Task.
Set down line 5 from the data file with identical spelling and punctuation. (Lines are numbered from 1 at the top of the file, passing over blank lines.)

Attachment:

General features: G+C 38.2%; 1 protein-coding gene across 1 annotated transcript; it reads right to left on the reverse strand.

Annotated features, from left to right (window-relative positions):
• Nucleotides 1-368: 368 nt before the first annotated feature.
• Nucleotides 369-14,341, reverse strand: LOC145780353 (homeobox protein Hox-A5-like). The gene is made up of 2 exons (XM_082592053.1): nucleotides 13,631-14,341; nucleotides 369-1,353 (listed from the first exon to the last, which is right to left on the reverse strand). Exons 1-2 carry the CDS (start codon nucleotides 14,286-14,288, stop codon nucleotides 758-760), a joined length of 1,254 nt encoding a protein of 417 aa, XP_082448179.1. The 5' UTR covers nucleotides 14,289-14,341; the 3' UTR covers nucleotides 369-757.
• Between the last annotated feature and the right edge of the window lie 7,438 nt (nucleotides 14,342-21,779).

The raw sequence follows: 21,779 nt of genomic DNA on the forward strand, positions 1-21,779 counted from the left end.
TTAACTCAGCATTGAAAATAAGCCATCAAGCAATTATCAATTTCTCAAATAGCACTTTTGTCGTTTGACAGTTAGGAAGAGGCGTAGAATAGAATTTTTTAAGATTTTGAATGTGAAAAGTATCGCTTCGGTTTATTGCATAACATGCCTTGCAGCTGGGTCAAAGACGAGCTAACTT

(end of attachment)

• Between the last annotated feature and the right edge of the window lie 7,438 nt (nucleotides 14,342-21,779).